I’ve written about meal preparation and make ahead meals and snacks several times before. Check out these posts for ideas on being organised and for different meals you can make quickly or ahead of time.
You sit too much
I solved this problem for myself in a few ways:
First, I purchased an adjustable desk. My choice was a Varidesk which sits on top of the desk I had and is adjustable to a seated height or a standing height. I actually keep mine up at the highest setting and lots of my computer work standing now.
Secondly, I downloaded a timer and I make sure I stand up, walk around or do a quick set of squats about every 15 minutes. Yep, that often. It takes a minute or 2 at the most and I found that once every hour or so just wasn’t often enough. Getting up out of my seat clears my head as well and I’m more focused as well as the health benefits of getting out of the seated position regularly.
You’re chronically stressed or you don’t sleep enough
I’ve put these 2 together as often (but not always) they go hand in hand.
A lack of quality sleep means automatically that your CNS system is being overly stressed, so the first stop here is to make sure you’re getting an absolute minimum of 7 hours good sleep each night.
Ways to make this happen for you include:
- Going to bed earlier – duh! Obvious but not as easy as it sounds. Get into a routine. Having the same bedtime and wake time each day really helps with falling asleep more easily and having more restful sleep. If you’re in the habit of going to bed too late, setting an alarm to tell yourself it’s time for bed now is one thing that works for some of my clients. Slowly bring your bedtime forward by 15 minutes or so each week till you’re actually going at a decent time. The old wives saying of every hour before midnight is worth 2 hours after midnight is true. It’s all to do with our bodies natural cycles and rhythms. So sleeping 7 hours from 9.30pm – 4.30am is much more effective than 7 hours from midnight to 7 am. Heck, if you’re managing to get to bed at 9.30pm, you can probably easily get 8 hours or more. Unless you get up at 4.30am like me!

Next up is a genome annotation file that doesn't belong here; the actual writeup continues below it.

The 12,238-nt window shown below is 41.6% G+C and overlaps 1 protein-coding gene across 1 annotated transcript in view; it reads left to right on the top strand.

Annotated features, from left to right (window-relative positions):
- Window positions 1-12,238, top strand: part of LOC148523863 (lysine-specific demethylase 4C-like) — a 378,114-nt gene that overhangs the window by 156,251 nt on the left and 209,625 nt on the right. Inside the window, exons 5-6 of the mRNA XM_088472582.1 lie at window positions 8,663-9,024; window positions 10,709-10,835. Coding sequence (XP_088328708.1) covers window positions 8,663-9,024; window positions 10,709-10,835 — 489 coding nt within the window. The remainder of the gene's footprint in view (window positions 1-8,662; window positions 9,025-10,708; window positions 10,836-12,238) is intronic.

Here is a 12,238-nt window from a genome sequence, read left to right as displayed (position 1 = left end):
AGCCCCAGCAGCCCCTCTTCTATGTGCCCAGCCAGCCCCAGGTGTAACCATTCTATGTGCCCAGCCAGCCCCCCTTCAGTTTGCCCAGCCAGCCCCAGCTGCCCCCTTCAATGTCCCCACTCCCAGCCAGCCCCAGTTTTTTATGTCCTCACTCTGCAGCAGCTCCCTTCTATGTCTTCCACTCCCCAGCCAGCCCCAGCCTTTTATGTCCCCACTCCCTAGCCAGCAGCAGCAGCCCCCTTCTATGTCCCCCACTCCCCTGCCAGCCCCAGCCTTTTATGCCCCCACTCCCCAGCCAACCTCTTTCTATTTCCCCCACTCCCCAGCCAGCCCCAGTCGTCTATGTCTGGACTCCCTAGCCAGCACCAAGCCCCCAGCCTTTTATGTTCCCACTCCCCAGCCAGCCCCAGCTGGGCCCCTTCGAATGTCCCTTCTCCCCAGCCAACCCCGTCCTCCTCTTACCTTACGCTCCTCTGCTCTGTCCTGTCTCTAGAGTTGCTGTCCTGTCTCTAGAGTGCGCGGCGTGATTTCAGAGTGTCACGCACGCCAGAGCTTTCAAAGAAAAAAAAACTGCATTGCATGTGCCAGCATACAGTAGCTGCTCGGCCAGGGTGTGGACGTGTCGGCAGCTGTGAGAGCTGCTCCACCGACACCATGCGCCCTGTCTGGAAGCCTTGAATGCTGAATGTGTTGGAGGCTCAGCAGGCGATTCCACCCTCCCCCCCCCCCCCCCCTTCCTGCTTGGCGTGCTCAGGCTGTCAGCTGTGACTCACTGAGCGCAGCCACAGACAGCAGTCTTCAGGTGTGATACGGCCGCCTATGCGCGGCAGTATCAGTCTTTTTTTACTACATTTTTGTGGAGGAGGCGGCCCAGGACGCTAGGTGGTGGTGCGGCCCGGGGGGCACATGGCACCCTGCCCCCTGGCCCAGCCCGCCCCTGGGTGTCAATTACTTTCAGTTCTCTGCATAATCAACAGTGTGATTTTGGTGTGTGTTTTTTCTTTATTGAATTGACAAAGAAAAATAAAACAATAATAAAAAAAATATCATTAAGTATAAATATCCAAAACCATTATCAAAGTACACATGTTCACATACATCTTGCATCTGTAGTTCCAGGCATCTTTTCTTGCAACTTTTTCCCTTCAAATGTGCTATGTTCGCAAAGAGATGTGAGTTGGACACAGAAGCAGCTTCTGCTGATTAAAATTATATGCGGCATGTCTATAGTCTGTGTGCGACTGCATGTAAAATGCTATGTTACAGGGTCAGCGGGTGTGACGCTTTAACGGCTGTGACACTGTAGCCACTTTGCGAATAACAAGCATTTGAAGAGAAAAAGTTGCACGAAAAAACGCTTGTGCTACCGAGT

- Turn off your gadgets and screens at least 30 minutes before bed time. This is vital. The light emitted from your screens will stop you from falling asleep quickly. Just make it a habit not to have your phone, tablet or computer on after 8.30pm.
Chronic stress is a major factor in our society generally being fatter than it was a decade ago. A stressed body and mind doesn’t just make it hard to make good food choices or to have enough energy to do some exercise.
No, it’s much deeper than that. On a cellular level, a body that is stressed all the time produces hormones that inhibit fat burning and cause more fat to be stored regardless of what you’re eating or if you’re training.
This is so common even in some of my clients. They eat really well, they train hard and consistently, but they neglect the recovery and stress reducing side of things and wonder why results are so hard to achieve.
Read this article for awesome ways to reduce stress and to even recognise if you are chronically stressed – I bet you are.
The above article is quite lengthy, but set aside 30 minutes to work through the questions (I think you’ll see yourself in some of the signs of chronic stress) and then read the very practical ways to start coping better.
You’ll see a difference in your results by following all the steps above, and really, there’s nothing there that you cannot do.